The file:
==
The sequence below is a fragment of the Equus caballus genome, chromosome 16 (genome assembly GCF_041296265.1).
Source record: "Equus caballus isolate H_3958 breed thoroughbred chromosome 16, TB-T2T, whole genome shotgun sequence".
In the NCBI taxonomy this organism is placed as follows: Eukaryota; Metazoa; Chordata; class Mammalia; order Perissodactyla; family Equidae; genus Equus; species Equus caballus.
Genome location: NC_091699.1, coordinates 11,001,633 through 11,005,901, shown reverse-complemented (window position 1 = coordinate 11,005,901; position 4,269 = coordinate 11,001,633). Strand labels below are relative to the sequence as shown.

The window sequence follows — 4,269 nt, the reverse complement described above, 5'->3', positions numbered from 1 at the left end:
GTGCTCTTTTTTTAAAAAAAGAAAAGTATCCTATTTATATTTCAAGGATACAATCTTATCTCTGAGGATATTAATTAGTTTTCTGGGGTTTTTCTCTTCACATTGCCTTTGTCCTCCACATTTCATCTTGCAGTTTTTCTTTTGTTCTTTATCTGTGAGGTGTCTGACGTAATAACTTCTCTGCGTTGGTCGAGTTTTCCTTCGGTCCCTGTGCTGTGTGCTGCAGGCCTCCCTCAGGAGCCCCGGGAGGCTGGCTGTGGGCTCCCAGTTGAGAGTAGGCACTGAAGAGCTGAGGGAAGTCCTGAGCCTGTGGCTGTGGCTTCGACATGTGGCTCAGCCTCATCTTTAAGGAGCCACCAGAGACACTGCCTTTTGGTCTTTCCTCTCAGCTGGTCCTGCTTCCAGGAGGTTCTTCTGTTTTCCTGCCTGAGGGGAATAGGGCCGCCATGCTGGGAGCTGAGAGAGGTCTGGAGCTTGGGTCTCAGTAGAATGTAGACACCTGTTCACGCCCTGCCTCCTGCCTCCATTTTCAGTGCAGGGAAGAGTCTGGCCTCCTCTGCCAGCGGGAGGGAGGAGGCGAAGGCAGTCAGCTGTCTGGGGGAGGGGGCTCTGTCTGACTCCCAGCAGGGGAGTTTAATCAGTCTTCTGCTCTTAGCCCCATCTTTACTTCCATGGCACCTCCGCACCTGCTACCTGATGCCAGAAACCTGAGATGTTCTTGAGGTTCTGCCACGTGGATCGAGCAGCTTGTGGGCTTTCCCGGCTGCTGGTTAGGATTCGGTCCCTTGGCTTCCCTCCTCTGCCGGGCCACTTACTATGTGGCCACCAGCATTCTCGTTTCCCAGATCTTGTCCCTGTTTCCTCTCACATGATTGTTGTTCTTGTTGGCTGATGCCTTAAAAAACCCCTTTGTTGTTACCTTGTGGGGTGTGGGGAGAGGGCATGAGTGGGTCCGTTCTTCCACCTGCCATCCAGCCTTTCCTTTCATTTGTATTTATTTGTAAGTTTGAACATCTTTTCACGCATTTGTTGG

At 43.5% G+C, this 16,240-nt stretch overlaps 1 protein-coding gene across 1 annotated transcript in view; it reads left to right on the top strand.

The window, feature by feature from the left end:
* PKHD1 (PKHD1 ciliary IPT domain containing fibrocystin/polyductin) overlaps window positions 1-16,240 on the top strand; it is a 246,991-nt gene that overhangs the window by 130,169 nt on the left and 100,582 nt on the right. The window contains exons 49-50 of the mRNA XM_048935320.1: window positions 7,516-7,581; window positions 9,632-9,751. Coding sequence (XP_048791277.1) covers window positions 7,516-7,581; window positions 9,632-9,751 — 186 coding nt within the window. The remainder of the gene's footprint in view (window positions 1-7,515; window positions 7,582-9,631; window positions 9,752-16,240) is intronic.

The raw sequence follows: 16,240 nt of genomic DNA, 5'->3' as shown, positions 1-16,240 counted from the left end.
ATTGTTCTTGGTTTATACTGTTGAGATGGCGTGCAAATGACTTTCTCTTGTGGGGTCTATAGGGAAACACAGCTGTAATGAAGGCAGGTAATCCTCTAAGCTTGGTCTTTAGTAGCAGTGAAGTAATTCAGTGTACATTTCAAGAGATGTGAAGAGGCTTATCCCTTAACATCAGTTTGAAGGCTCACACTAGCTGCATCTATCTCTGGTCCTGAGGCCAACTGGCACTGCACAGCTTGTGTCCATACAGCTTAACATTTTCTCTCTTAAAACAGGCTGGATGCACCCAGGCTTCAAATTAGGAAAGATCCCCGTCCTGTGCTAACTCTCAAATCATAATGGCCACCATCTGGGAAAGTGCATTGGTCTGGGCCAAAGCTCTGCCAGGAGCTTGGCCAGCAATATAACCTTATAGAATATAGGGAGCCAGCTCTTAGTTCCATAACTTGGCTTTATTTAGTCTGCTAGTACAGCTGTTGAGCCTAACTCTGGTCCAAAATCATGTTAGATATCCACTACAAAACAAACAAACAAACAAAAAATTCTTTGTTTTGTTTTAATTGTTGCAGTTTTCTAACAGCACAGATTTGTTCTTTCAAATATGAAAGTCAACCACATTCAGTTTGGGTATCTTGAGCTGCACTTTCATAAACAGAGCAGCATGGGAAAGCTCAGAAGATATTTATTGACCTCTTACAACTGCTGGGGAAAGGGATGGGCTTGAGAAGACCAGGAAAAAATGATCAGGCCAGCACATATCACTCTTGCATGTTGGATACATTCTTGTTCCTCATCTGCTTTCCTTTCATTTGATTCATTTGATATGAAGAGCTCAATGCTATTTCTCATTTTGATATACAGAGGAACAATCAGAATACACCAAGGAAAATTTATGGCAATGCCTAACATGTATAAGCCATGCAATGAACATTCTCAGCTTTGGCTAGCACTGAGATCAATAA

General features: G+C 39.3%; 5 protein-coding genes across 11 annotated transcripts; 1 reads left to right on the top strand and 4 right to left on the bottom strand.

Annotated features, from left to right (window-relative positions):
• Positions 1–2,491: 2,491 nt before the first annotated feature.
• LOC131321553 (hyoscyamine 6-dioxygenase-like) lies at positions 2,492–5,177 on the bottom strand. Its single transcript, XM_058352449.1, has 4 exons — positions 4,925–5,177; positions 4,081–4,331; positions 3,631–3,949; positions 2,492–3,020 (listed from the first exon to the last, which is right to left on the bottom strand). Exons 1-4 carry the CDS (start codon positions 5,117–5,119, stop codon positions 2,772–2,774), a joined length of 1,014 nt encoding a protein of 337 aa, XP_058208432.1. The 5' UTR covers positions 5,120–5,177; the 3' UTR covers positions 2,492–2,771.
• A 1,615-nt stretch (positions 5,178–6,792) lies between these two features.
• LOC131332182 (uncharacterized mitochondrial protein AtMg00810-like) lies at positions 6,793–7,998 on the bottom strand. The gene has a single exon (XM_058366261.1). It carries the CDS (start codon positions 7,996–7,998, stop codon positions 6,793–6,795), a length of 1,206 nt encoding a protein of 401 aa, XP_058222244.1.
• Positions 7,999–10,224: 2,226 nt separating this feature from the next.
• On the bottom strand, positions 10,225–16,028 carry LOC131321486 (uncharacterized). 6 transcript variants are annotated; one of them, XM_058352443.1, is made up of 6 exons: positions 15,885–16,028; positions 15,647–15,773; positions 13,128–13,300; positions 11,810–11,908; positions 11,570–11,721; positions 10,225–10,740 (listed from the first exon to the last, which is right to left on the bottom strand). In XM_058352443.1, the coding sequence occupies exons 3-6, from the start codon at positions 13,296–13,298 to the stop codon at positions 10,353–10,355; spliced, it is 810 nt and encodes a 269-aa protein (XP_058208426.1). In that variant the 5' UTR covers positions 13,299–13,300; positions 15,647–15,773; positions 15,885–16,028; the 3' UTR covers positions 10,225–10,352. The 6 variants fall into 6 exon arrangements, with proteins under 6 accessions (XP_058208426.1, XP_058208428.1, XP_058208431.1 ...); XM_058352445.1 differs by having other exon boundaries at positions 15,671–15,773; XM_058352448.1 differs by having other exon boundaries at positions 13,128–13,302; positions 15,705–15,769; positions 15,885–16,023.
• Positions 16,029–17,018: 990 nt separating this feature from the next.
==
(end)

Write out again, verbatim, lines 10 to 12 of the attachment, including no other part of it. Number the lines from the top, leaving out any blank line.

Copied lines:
The raw sequence follows: 16,240 nt of genomic DNA, 5'->3' as shown, positions 1-16,240 counted from the left end.
ATTGTTCTTGGTTTATACTGTTGAGATGGCGTGCAAATGACTTTCTCTTGTGGGGTCTATAGGGAAACACAGCTGTAATGAAGGCAGGTAATCCTCTAAGCTTGGTCTTTAGTAGCAGTGAAGTAATTCAGTGTACATTTCAAGAGATGTGAAGAGGCTTATCCCTTAACATCAGTTTGAAGGCTCACACTAGCTGCATCTATCTCTGGTCCTGAGGCCAACTGGCACTGCACAGCTTGTGTCCATACAGCTTAACATTTTCTCTCTTAAAACAGGCTGGATGCACCCAGGCTTCAAATTAGGAAAGATCCCCGTCCTGTGCTAACTCTCAAATCATAATGGCCACCATCTGGGAAAGTGCATTGGTCTGGGCCAAAGCTCTGCCAGGAGCTTGGCCAGCAATATAACCTTATAGAATATAGGGAGCCAGCTCTTAGTTCCATAACTTGGCTTTATTTAGTCTGCTAGTACAGCTGTTGAGCCTAACTCTGGTCCAAAATCATGTTAGATATCCACTACAAAACAAACAAACAAACAAAAAATTCTTTGTTTTGTTTTAATTGTTGCAGTTTTCTAACAGCACAGATTTGTTCTTTCAAATATGAAAGTCAACCACATTCAGTTTGGGTATCTTGAGCTGCACTTTCATAAACAGAGCAGCATGGGAAAGCTCAGAAGATATTTATTGACCTCTTACAACTGCTGGGGAAAGGGATGGGCTTGAGAAGACCAGGAAAAAATGATCAGGCCAGCACATATCACTCTTGCATGTTGGATACATTCTTGTTCCTCATCTGCTTTCCTTTCATTTGATTCATTTGATATGAAGAGCTCAATGCTATTTCTCATTTTGATATACAGAGGAACAATCAGAATACACCAAGGAAAATTTATGGCAATGCCTAACATGTATAAGCCATGCAATGAACATTCTCAGCTTTGGCTAGCACTGAGATCAATAA

General features: G+C 39.3%; 5 protein-coding genes across 11 annotated transcripts; 1 reads left to right on the top strand and 4 right to left on the bottom strand.